Pharmaceutical Companies, Utilities, Communication and IT Support businesses, Food retailers, online businesses and delivery companies, are already working at full tilt and will continue to do so. The Construction Industry, Manufacturing, schools and support infrastructure will return to work in May, but working practises will change and change fast to ensure social distancing. Investment in IT, automation, plant and equipment will increase to reduce the dependency on people. Universities will develop better online facilities but return to normal operations in October, but hygiene standards in the living accommodation blocks, and with less alcohol involved in the University experience, perhaps the standards and levels of education retained by students will increase.

Too many frail, elderly or unhealthy people will die before their time, this is almost unavoidable.

Hospitality based businesses will have to reconfigure to cope with the 2 meter social distancing rule, resulting in the cost base being remodelled making eating out a much more expensive proposition. The same reconfiguration of space and resulting increase in costs can be applied to transportation or other mass gathering venue eg airports and exhibition halls.

Due to the vulnerability and inherent caution of older citizens, they will be less demand for cinemas, theatres and restaurants, and venues for big celebrations eg weddings and big birthdays. Numerous hospitality based businesses will fail, leaving properties vacant, local authority revenues will suffer and further impact on local services.

Overseas travel will diminish significantly and money spent on holidays will be spent on home improvements and extensions (also a requirement for more home working). More home entertainment will occur with less ‘eating out’.

Working from home will become more widespread, and this will call for future house redesigns.

The benefit to the environment from a reduction in transport will lead to better environmental performance and probably accelerate the demise of the internal combustion engine, accelerating the move towards less polluting vehicles. This creates both opportunity and short-term threat e.g. sales of petrol and diesel vehicles.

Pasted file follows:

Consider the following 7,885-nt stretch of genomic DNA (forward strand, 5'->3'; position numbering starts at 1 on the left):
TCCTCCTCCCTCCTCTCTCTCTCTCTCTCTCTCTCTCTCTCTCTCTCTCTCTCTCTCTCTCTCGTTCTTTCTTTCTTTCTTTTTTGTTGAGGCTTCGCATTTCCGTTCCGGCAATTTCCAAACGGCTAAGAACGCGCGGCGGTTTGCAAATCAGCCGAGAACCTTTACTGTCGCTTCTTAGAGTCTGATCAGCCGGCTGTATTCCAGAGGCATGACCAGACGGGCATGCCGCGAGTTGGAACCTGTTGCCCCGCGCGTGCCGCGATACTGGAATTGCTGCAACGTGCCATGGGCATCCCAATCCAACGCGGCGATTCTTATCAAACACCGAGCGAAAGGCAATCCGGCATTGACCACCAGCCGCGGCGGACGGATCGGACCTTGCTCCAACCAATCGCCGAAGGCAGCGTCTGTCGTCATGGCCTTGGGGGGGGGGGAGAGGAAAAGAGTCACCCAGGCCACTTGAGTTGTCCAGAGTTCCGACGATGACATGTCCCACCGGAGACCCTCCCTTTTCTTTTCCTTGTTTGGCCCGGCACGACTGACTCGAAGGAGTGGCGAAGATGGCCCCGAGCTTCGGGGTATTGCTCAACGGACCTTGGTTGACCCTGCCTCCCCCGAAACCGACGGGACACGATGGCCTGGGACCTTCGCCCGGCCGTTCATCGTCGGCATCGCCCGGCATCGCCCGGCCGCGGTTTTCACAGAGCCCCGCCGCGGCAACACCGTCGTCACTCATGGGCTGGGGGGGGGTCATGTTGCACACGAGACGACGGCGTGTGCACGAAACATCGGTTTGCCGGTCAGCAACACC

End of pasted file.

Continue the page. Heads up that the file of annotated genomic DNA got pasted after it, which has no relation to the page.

Ultimately, whilst some sectors will boom, others will fail resulting in mass unemployment of lower paid or casually employed people from the hospitality industry, minicab drivers. Although new opportunities in online retail, social care support staff and a larger NHS may help offset this.

Cash and coins will be used less, which will remove the cash only trades and will also negatively impact of spontaneous contributions to homeless people or charity boxes. A cashless society also presents new challenges to a wide variety of people who are either not eligible for credit cards or able to handle the IT required that goes with it.

However we need to remember that all of the financial support offered or given by the Government will need to be repaid, so unless the Government can recover all or some of its costs from China, we can expect higher taxation.

In summary, post COVID-19 the world could either return to pre COVID-19 levels, or perhaps there is a chance that some positive lessons and behavioural change will carry on.

My hopes are that:

  • A greater sense of community resurfaces and is retained.
  • The NHS and social care sectors get the required investment and that staff are rewarded appropriately.
  • A reduction in travel reduces pollution and the environment improves significantly, reducing ailments directly derived from a polluted planet eg respiratory ailments and diseases.
  • Better working environments are created – more space, fewer call centres.
  • Better social behaviour as a result of a reduced consumption of alcohol in crowded places.
  • Better hygiene throughout

A reduction in demand on the NHS as a direct result of:

  • a better environment, and a more healthy population,
  • less anti social behaviour – less alcohol consumed in crowded places.
  • new improved technology being developed by alternative engineering firms
  • better hygiene
  • less traffic, fewer road accidents.The media return to their routes and become journalists asking intelligent questions.

Expect the next 2 years to be a roller coaster ride.

Steve Sutherland